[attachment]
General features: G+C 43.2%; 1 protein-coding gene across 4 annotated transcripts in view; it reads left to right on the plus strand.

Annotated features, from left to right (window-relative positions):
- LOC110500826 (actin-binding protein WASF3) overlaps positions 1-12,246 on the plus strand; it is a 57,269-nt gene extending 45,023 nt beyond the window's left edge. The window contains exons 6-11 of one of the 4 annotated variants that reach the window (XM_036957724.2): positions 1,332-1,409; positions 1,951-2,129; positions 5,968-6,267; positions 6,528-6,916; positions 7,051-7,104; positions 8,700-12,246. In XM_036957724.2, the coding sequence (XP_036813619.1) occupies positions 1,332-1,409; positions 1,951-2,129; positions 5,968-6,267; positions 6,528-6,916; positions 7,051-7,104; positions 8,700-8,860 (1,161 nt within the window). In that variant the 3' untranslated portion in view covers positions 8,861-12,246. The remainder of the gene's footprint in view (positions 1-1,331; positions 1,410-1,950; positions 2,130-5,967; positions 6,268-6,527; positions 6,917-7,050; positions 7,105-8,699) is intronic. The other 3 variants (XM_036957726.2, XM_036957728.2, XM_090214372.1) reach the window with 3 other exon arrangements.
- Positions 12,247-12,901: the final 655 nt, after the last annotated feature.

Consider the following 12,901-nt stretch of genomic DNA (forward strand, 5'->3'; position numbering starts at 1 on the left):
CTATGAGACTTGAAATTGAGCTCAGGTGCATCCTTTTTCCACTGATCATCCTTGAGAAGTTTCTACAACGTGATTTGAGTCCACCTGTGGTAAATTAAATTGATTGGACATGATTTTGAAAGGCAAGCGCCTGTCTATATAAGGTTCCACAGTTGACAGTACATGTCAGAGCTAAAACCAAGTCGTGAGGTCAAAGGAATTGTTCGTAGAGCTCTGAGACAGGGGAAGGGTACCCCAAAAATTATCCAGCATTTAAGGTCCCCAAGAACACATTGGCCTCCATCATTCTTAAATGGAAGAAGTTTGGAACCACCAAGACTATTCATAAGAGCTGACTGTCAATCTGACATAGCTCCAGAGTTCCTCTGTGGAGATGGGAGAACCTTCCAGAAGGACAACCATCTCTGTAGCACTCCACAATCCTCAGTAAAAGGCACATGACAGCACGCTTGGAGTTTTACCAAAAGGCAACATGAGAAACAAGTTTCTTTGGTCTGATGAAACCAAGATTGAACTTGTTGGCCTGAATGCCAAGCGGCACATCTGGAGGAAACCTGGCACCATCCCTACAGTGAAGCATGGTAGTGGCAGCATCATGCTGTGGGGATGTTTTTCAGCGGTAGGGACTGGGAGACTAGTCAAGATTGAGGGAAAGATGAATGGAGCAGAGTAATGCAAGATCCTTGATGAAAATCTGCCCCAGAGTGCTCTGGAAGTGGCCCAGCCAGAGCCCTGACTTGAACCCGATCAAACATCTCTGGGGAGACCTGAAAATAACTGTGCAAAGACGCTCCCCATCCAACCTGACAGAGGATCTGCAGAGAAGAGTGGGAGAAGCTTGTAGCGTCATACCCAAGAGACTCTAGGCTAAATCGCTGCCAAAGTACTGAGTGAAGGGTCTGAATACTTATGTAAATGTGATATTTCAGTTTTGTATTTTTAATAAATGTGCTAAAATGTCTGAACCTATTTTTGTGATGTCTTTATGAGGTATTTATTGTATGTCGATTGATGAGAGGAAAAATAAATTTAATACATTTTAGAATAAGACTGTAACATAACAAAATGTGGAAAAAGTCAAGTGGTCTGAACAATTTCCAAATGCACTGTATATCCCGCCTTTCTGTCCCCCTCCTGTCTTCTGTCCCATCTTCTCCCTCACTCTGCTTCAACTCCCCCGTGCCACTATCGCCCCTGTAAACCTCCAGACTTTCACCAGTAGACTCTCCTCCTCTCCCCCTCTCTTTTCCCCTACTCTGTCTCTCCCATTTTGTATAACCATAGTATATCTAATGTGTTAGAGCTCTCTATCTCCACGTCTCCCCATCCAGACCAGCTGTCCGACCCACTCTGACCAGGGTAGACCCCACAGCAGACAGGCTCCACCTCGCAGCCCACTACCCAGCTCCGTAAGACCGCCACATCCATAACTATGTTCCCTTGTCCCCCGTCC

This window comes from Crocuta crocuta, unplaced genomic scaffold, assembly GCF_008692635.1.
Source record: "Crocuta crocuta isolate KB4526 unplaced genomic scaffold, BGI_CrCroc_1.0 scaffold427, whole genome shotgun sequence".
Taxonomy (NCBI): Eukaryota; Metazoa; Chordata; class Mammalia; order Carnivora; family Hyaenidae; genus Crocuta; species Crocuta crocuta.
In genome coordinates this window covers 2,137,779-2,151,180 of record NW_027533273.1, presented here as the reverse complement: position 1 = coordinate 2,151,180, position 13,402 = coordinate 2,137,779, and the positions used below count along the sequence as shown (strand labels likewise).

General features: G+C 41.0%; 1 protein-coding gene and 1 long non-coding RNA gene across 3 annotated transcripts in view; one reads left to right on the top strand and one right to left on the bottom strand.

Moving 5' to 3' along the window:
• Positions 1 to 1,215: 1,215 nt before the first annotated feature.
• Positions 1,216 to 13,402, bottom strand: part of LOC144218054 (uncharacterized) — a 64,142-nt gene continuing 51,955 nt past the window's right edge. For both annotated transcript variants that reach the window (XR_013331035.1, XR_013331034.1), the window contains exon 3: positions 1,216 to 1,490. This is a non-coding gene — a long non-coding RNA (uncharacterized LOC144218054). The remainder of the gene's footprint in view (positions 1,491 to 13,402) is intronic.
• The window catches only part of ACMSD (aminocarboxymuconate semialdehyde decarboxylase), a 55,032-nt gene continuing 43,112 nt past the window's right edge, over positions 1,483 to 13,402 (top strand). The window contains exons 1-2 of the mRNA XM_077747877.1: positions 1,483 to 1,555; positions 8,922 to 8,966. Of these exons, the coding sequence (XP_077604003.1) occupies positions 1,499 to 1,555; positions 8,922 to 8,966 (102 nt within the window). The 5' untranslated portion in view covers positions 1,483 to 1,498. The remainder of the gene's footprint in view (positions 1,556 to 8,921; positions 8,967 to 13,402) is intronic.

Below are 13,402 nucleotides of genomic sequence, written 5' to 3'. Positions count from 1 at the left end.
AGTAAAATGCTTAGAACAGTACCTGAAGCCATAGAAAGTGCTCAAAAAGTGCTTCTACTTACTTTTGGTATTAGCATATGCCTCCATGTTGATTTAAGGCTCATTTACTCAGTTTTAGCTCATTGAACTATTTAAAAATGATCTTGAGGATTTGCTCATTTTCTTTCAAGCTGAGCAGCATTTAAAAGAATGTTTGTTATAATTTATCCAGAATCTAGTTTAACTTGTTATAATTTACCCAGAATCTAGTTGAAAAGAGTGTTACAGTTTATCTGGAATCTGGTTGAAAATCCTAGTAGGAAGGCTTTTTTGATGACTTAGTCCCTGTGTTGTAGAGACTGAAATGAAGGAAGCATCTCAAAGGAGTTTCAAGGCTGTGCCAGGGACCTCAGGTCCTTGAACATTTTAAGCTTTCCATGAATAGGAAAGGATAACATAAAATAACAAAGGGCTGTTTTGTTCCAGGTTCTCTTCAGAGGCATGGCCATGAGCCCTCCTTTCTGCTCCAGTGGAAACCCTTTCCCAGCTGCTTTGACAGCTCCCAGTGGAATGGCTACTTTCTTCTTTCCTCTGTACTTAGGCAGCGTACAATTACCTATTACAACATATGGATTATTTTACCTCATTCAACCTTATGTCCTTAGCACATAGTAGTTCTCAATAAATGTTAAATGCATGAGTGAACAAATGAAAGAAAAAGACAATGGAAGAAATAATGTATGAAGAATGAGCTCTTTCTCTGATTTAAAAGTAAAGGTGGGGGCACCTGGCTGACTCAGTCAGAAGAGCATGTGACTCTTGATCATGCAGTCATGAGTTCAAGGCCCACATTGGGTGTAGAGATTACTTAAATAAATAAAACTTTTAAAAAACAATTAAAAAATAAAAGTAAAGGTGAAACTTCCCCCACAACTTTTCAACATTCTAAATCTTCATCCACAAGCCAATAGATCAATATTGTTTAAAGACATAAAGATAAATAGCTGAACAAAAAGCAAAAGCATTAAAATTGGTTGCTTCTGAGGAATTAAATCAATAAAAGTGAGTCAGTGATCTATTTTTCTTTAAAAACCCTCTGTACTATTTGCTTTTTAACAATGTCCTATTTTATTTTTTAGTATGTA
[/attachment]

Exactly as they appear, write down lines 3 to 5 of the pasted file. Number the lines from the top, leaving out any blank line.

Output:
- LOC110500826 (actin-binding protein WASF3) overlaps positions 1-12,246 on the plus strand; it is a 57,269-nt gene extending 45,023 nt beyond the window's left edge. The window contains exons 6-11 of one of the 4 annotated variants that reach the window (XM_036957724.2): positions 1,332-1,409; positions 1,951-2,129; positions 5,968-6,267; positions 6,528-6,916; positions 7,051-7,104; positions 8,700-12,246. In XM_036957724.2, the coding sequence (XP_036813619.1) occupies positions 1,332-1,409; positions 1,951-2,129; positions 5,968-6,267; positions 6,528-6,916; positions 7,051-7,104; positions 8,700-8,860 (1,161 nt within the window). In that variant the 3' untranslated portion in view covers positions 8,861-12,246. The remainder of the gene's footprint in view (positions 1-1,331; positions 1,410-1,950; positions 2,130-5,967; positions 6,268-6,527; positions 6,917-7,050; positions 7,105-8,699) is intronic. The other 3 variants (XM_036957726.2, XM_036957728.2, XM_090214372.1) reach the window with 3 other exon arrangements.
- Positions 12,247-12,901: the final 655 nt, after the last annotated feature.

Consider the following 12,901-nt stretch of genomic DNA (forward strand, 5'->3'; position numbering starts at 1 on the left):